Distinguished scientist discusses nanoscale structure development
The study on new nanoscale structures and tools has enabled the development of spanning quantum optics, plasmonics, immunology and neurobiology, according to Professor Park Hong-kun at a distinguished lecture for the Institute for Advanced Study at City University of Hong Kong (CityU) on 1 June.
Professor Park is a professor of chemistry and physics at Harvard University and an institute member of the Broad Institute at MIT and Harvard. His research interest lies in developing nanometre-sized structures and applying them to possible technological applications.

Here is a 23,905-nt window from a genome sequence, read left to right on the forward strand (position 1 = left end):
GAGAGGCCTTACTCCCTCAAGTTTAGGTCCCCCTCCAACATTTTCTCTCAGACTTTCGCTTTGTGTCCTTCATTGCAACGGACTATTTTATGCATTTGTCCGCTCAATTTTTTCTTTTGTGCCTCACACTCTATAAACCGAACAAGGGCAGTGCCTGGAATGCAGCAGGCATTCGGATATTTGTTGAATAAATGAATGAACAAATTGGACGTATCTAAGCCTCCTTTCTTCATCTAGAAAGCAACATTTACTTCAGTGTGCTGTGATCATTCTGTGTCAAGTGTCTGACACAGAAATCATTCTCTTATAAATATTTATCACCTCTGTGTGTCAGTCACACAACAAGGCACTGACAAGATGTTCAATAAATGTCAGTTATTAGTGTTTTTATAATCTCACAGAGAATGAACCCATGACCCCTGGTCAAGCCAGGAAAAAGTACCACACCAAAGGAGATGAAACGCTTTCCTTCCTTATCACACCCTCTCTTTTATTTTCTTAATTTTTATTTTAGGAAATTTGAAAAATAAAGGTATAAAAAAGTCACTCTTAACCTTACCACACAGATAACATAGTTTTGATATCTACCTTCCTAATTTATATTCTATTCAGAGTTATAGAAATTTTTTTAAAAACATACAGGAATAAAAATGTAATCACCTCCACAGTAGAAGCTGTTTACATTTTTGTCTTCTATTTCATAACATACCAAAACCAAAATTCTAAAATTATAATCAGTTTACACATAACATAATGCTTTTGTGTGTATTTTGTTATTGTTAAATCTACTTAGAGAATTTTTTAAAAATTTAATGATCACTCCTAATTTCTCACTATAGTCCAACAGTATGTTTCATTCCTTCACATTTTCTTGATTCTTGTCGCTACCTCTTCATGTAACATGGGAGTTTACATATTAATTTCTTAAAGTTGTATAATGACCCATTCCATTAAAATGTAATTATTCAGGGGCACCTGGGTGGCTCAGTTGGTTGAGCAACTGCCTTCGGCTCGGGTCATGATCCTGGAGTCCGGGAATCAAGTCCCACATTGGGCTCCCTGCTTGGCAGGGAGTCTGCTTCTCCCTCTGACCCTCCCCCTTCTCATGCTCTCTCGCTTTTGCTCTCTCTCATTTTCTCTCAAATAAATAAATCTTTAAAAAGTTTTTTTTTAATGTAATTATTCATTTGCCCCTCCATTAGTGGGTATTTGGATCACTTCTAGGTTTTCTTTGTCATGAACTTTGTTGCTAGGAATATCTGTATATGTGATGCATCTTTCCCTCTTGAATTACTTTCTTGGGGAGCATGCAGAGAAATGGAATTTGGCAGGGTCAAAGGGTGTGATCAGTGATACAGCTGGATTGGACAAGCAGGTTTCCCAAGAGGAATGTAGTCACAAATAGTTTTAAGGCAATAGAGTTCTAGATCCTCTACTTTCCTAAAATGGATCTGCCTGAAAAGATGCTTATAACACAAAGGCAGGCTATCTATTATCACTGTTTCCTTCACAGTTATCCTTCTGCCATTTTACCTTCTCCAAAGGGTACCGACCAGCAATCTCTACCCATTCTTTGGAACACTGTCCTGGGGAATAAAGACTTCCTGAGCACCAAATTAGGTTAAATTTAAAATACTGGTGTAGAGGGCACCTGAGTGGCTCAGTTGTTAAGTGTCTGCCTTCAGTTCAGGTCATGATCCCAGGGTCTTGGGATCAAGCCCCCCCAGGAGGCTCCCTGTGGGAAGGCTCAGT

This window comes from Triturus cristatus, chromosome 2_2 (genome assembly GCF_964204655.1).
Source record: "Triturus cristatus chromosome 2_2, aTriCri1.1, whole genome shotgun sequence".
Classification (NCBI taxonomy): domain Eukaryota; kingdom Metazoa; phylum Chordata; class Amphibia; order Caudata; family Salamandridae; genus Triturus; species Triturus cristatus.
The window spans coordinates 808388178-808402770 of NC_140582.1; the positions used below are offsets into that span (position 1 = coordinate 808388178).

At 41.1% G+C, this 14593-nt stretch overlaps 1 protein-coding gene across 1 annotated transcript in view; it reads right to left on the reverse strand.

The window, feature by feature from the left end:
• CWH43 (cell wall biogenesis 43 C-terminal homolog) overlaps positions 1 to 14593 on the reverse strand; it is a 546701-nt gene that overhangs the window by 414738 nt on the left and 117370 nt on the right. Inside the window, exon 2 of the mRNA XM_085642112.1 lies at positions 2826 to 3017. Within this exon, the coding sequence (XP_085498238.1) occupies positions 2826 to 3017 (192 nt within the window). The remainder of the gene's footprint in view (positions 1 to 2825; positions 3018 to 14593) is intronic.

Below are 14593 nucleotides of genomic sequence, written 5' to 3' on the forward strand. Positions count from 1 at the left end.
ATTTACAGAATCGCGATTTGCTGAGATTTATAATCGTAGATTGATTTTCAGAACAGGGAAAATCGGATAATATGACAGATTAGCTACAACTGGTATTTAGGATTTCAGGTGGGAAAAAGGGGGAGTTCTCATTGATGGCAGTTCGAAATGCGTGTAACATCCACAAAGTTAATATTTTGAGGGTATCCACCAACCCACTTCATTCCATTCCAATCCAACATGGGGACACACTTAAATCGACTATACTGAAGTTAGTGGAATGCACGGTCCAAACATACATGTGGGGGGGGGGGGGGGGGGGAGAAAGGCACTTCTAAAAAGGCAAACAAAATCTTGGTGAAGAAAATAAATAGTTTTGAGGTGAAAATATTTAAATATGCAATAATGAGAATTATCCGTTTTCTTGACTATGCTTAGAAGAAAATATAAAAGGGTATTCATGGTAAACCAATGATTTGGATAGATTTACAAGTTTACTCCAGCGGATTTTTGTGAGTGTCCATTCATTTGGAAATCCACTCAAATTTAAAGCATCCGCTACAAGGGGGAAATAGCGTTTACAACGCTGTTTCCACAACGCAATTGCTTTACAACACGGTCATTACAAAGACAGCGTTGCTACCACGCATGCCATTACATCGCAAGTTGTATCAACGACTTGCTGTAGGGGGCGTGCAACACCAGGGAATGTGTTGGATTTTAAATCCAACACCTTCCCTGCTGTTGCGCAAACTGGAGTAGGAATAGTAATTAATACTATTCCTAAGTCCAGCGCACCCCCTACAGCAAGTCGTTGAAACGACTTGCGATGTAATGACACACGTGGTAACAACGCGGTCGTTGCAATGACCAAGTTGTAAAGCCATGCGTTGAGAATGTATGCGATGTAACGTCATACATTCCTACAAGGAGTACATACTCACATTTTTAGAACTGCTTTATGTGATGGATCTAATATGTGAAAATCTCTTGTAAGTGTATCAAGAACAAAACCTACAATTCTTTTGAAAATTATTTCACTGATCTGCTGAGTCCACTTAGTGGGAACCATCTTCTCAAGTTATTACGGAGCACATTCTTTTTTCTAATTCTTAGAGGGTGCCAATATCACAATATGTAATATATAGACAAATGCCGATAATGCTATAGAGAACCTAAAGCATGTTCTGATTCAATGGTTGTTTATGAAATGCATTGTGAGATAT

Nanoscale structures, including diamond nanocrystals, silicon needles and silver grooves, addressed various problems in physical and life sciences, said Professor Park during his lecture titled “Nanoscale Gems, Needles and Grooves”.
His laboratory, Hongkun Park Research Lab, at Harvard University is building the CMOS-Nanoelectrode Array (CNEA), which enables high-density intracellular recording. It helps in the development of network-based pharmaceutical screening.
Professor Park obtained his PhD from Stanford University and did his postdoctoral training at the University of California, US. He has published over 85 peer-reviewed research articles and won many innovation awards, including a World Technology Network Fellowship in 2004 and the NIH Director’s Pioneer Award in 2008. He was elected as a Fellow of the American Association for the Advancement of Science in 2011.